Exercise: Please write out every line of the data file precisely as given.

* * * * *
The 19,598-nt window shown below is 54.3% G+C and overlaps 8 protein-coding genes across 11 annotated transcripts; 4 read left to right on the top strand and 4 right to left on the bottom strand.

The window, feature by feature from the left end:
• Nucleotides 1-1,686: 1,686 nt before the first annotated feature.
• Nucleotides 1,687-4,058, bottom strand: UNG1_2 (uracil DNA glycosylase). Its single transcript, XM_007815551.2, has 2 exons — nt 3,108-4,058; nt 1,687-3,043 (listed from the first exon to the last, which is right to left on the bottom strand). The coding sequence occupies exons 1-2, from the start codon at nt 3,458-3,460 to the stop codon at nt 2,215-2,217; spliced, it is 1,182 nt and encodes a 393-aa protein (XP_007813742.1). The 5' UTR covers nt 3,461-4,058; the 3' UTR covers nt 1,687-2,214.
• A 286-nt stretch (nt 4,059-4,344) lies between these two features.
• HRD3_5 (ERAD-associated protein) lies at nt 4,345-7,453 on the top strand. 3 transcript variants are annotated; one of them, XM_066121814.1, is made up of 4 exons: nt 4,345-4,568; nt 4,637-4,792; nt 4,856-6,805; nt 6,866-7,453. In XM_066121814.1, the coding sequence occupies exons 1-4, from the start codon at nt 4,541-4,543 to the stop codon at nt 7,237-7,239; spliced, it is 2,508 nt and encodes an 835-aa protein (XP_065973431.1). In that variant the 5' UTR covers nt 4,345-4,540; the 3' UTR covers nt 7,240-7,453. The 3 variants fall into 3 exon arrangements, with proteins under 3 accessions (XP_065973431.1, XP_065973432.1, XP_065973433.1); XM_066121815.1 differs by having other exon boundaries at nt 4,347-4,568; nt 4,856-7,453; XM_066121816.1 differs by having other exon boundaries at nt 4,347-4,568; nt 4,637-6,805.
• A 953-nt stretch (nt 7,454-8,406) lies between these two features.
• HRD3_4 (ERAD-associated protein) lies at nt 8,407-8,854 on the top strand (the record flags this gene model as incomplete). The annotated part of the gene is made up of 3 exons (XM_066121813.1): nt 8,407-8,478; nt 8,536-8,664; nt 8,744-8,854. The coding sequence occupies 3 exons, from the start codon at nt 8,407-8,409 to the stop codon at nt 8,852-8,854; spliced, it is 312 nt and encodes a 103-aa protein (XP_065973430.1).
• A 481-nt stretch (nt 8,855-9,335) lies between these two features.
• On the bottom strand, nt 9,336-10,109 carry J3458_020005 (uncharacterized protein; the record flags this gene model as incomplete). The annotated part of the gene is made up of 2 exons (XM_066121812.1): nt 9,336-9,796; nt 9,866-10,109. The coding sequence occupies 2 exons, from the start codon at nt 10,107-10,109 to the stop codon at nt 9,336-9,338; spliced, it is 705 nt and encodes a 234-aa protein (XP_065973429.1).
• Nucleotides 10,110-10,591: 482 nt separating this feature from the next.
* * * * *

The 19,598-nt window shown below is 54.3% G+C and overlaps 8 protein-coding genes across 11 annotated transcripts; 4 read left to right on the top strand and 4 right to left on the bottom strand.

The window, feature by feature from the left end:
• Nucleotides 1-1,686: 1,686 nt before the first annotated feature.
• Nucleotides 1,687-4,058, bottom strand: UNG1_2 (uracil DNA glycosylase). Its single transcript, XM_007815551.2, has 2 exons — nt 3,108-4,058; nt 1,687-3,043 (listed from the first exon to the last, which is right to left on the bottom strand). The coding sequence occupies exons 1-2, from the start codon at nt 3,458-3,460 to the stop codon at nt 2,215-2,217; spliced, it is 1,182 nt and encodes a 393-aa protein (XP_007813742.1). The 5' UTR covers nt 3,461-4,058; the 3' UTR covers nt 1,687-2,214.
• A 286-nt stretch (nt 4,059-4,344) lies between these two features.
• HRD3_5 (ERAD-associated protein) lies at nt 4,345-7,453 on the top strand. 3 transcript variants are annotated; one of them, XM_066121814.1, is made up of 4 exons: nt 4,345-4,568; nt 4,637-4,792; nt 4,856-6,805; nt 6,866-7,453. In XM_066121814.1, the coding sequence occupies exons 1-4, from the start codon at nt 4,541-4,543 to the stop codon at nt 7,237-7,239; spliced, it is 2,508 nt and encodes an 835-aa protein (XP_065973431.1). In that variant the 5' UTR covers nt 4,345-4,540; the 3' UTR covers nt 7,240-7,453. The 3 variants fall into 3 exon arrangements, with proteins under 3 accessions (XP_065973431.1, XP_065973432.1, XP_065973433.1); XM_066121815.1 differs by having other exon boundaries at nt 4,347-4,568; nt 4,856-7,453; XM_066121816.1 differs by having other exon boundaries at nt 4,347-4,568; nt 4,637-6,805.
• A 953-nt stretch (nt 7,454-8,406) lies between these two features.
• HRD3_4 (ERAD-associated protein) lies at nt 8,407-8,854 on the top strand (the record flags this gene model as incomplete). The annotated part of the gene is made up of 3 exons (XM_066121813.1): nt 8,407-8,478; nt 8,536-8,664; nt 8,744-8,854. The coding sequence occupies 3 exons, from the start codon at nt 8,407-8,409 to the stop codon at nt 8,852-8,854; spliced, it is 312 nt and encodes a 103-aa protein (XP_065973430.1).
• A 481-nt stretch (nt 8,855-9,335) lies between these two features.
• On the bottom strand, nt 9,336-10,109 carry J3458_020005 (uncharacterized protein; the record flags this gene model as incomplete). The annotated part of the gene is made up of 2 exons (XM_066121812.1): nt 9,336-9,796; nt 9,866-10,109. The coding sequence occupies 2 exons, from the start codon at nt 10,107-10,109 to the stop codon at nt 9,336-9,338; spliced, it is 705 nt and encodes a 234-aa protein (XP_065973429.1).
• Nucleotides 10,110-10,591: 482 nt separating this feature from the next.